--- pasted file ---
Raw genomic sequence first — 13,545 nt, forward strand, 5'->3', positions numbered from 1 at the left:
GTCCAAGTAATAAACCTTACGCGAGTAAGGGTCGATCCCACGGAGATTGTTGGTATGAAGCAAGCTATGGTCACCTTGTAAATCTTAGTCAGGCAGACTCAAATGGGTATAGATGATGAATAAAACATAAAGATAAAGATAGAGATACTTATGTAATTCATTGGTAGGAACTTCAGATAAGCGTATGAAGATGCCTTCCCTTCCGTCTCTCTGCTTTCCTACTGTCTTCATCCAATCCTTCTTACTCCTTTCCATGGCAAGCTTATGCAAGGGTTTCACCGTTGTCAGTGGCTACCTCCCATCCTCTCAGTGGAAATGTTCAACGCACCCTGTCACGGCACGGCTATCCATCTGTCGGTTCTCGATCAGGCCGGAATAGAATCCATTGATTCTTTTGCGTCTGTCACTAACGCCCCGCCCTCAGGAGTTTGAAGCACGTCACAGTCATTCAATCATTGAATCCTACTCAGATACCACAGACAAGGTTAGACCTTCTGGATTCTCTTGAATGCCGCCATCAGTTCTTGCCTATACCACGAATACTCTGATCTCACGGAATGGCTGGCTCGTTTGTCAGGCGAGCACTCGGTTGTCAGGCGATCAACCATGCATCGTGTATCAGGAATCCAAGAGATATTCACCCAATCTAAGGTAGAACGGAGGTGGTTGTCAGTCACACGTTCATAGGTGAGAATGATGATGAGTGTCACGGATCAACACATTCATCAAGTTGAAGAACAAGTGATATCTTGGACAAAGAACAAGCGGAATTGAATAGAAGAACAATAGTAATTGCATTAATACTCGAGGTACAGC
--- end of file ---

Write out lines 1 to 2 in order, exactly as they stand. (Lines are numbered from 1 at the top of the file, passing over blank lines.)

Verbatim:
Raw genomic sequence first — 13,545 nt, forward strand, 5'->3', positions numbered from 1 at the left:
GTCCAAGTAATAAACCTTACGCGAGTAAGGGTCGATCCCACGGAGATTGTTGGTATGAAGCAAGCTATGGTCACCTTGTAAATCTTAGTCAGGCAGACTCAAATGGGTATAGATGATGAATAAAACATAAAGATAAAGATAGAGATACTTATGTAATTCATTGGTAGGAACTTCAGATAAGCGTATGAAGATGCCTTCCCTTCCGTCTCTCTGCTTTCCTACTGTCTTCATCCAATCCTTCTTACTCCTTTCCATGGCAAGCTTATGCAAGGGTTTCACCGTTGTCAGTGGCTACCTCCCATCCTCTCAGTGGAAATGTTCAACGCACCCTGTCACGGCACGGCTATCCATCTGTCGGTTCTCGATCAGGCCGGAATAGAATCCATTGATTCTTTTGCGTCTGTCACTAACGCCCCGCCCTCAGGAGTTTGAAGCACGTCACAGTCATTCAATCATTGAATCCTACTCAGATACCACAGACAAGGTTAGACCTTCTGGATTCTCTTGAATGCCGCCATCAGTTCTTGCCTATACCACGAATACTCTGATCTCACGGAATGGCTGGCTCGTTTGTCAGGCGAGCACTCGGTTGTCAGGCGATCAACCATGCATCGTGTATCAGGAATCCAAGAGATATTCACCCAATCTAAGGTAGAACGGAGGTGGTTGTCAGTCACACGTTCATAGGTGAGAATGATGATGAGTGTCACGGATCAACACATTCATCAAGTTGAAGAACAAGTGATATCTTGGACAAAGAACAAGCGGAATTGAATAGAAGAACAATAGTAATTGCATTAATACTCGAGGTACAGC